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Cholesterol-lowering drugs may reduce mortality for influenza patients
Vanderbilt University Medical Center ^ | December 16, 2011

Posted on 12/16/2011 6:20:51 PM PST by decimon

Statins, traditionally known as cholesterol-lowering drugs, may reduce mortality among patients hospitalized with influenza, according to a new study released online by the Journal of Infectious Diseases.

It is the first published observational study to evaluate the relationship between statin use and mortality in hospitalized patients with laboratory-confirmed influenza virus infection, according to Vanderbilt's William Schaffner, M.D., professor and chair of Preventive Medicine.

"We may be able to combine statins with antiviral drugs to provide better treatment for patients seriously ill with influenza," said Schaffner, who co-authored the study led by Meredith Vandermeer, MPH, of the Oregon Public Health Division.

(Excerpt) Read more at eurekalert.org ...


TOPICS: Health/Medicine
KEYWORDS: alzheimers; coq10; flu; lipitor; statins

1 posted on 12/16/2011 6:20:53 PM PST by decimon
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To: neverdem; DvdMom; grey_whiskers; Ladysmith; Roos_Girl; Silentgypsy; conservative cat; ...

Ping


2 posted on 12/16/2011 6:22:20 PM PST by decimon
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To: decimon

All this sudden huffing and puffing about the wonders of statins couldn’t have anything to do with the lapse of Pfizer’s patent on Lipitor, could it now? Lipitor, which according to one very respected teaching doctor I know, when prescribed to a hundred men with high LDLs, will actually protect two of them. Meanwhile, the stuff is trashing your CoQ10 levels - and don’t forget your liver tests - ain’t big pharm wonderful?


3 posted on 12/16/2011 6:58:40 PM PST by Bedford Forrest (Roger, Contact, Judy, Out. Fox One. Splash one.<I>)
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To: Bedford Forrest

If big pharm were as evil as you think, why would they wait until after it was off patent to make up this story?


4 posted on 12/16/2011 7:56:57 PM PST by dangerdoc (see post #6)
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To: dangerdoc

For the same reason they [Pfizer] are offering Lipitor for $4/month to ‘qualified’ buyers - maintain market share in the face of competition from the generics. I’m not sure ‘evil’ is the correct term - how about ‘ethically obtuse’?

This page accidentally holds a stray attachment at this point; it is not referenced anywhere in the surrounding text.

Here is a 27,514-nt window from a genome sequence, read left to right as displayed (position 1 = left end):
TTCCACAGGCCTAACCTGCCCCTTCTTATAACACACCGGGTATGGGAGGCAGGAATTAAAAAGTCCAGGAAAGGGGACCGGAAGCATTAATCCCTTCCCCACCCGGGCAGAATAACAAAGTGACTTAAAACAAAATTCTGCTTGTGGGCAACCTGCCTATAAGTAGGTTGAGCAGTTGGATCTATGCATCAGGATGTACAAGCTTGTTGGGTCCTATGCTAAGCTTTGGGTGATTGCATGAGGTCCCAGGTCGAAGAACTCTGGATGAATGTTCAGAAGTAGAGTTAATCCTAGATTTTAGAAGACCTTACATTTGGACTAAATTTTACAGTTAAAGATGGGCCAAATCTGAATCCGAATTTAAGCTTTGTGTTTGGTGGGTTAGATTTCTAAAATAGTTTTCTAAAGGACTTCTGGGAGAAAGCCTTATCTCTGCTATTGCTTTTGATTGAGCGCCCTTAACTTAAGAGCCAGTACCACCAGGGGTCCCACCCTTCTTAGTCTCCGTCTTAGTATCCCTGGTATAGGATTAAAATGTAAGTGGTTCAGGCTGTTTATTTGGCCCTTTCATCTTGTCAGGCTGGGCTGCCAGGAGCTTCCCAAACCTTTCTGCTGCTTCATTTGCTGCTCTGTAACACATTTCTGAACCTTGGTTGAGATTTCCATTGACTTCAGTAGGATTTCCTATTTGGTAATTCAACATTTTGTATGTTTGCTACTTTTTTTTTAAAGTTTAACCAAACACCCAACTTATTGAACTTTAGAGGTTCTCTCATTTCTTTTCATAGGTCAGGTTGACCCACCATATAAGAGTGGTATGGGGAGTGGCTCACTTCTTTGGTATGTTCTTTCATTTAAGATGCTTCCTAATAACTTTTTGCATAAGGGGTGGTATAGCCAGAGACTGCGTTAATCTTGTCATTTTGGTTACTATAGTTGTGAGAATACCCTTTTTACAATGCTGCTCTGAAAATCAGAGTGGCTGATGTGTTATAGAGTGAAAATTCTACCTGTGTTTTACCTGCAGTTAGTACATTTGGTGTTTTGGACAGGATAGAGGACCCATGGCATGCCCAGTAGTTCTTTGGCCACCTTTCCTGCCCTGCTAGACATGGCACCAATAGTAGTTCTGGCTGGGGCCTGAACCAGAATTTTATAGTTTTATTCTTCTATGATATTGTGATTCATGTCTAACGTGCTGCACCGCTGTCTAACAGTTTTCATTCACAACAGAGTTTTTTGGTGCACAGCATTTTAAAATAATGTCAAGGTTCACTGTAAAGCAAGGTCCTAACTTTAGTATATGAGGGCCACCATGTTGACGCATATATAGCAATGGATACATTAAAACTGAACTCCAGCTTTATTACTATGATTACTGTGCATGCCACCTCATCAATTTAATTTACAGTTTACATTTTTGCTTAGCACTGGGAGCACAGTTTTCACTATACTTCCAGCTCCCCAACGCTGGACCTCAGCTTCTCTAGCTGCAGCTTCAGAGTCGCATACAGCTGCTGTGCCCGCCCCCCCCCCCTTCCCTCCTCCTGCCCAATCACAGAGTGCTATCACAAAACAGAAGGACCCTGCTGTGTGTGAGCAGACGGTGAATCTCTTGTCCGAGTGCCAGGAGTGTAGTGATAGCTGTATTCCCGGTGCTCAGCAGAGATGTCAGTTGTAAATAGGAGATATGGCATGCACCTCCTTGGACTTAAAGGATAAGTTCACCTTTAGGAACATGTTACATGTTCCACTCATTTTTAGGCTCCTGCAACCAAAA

5 posted on 12/16/2011 9:25:41 PM PST by Bedford Forrest (Roger, Contact, Judy, Out. Fox One. Splash one.<I>)
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To: decimon

http://jid.oxfordjournals.org/content/early/2011/12/12/infdis.jir695.full.pdf


6 posted on 12/16/2011 9:47:52 PM PST by Kennard
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To: Kennard
evidence suggesting that statins may positively affect many organ systems and disease states independent of lipid reduction has emerged [1, 2]. As inhibitors of 3-hydroxy- 3-methylglutaryl coenzyme A reductase, statins inhibit the synthesis of products of the mevalonate pathway, such as isoprenoids and geranyl-geranyl pyrophosphate [1, 3, 4]. They have been shown to modify intercellular interactions and cellular chemotaxis of the immune system and reduce the release of cytokines and acutephase proteins. Recent review articles, evaluating mostly observational studies, suggest a potential beneficial role for statins in the treatment of sepsis and communityacquired pneumonia [4, 5].

... and now influenza.

What other unintended and as-yet-unknown effects do these massively over-prescribed drugs have? There is only cheerleading from the research community.

My LDL level declined by 25% when I become a vegan. My research on Lipitor led me to a natural solution.

7 posted on 12/16/2011 10:21:17 PM PST by Kennard
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To: dangerdoc
If big pharm were as evil as you think, why would they wait until after it was off patent to make up this story?

My teaching doctor put me on lovastatin about 20 years ago. This was after Scandinavian studies showed great promise; since then, statins are also showing great promise in stroke-prevention in arteries feeding the brain and delaying any onset of Alzheimers. Although switching between three different statins—including Lipitor, Pravachol, and Mevacor—I never contracted the flu during those 20 years: my few "colds" last only hours!

Now that I'm approaching 70, I'd previously credited hours of natural Florida sunlight—over a period of a decade and a half—for my excellent health history. Perhaps it's a combination of both extra sun (Science News article that appeared here) and statins.

8 posted on 12/17/2011 2:15:51 AM PST by Does so ("Drill-Baby-Drill" is NOT a new Government entitlement for "Free Dentistry".)
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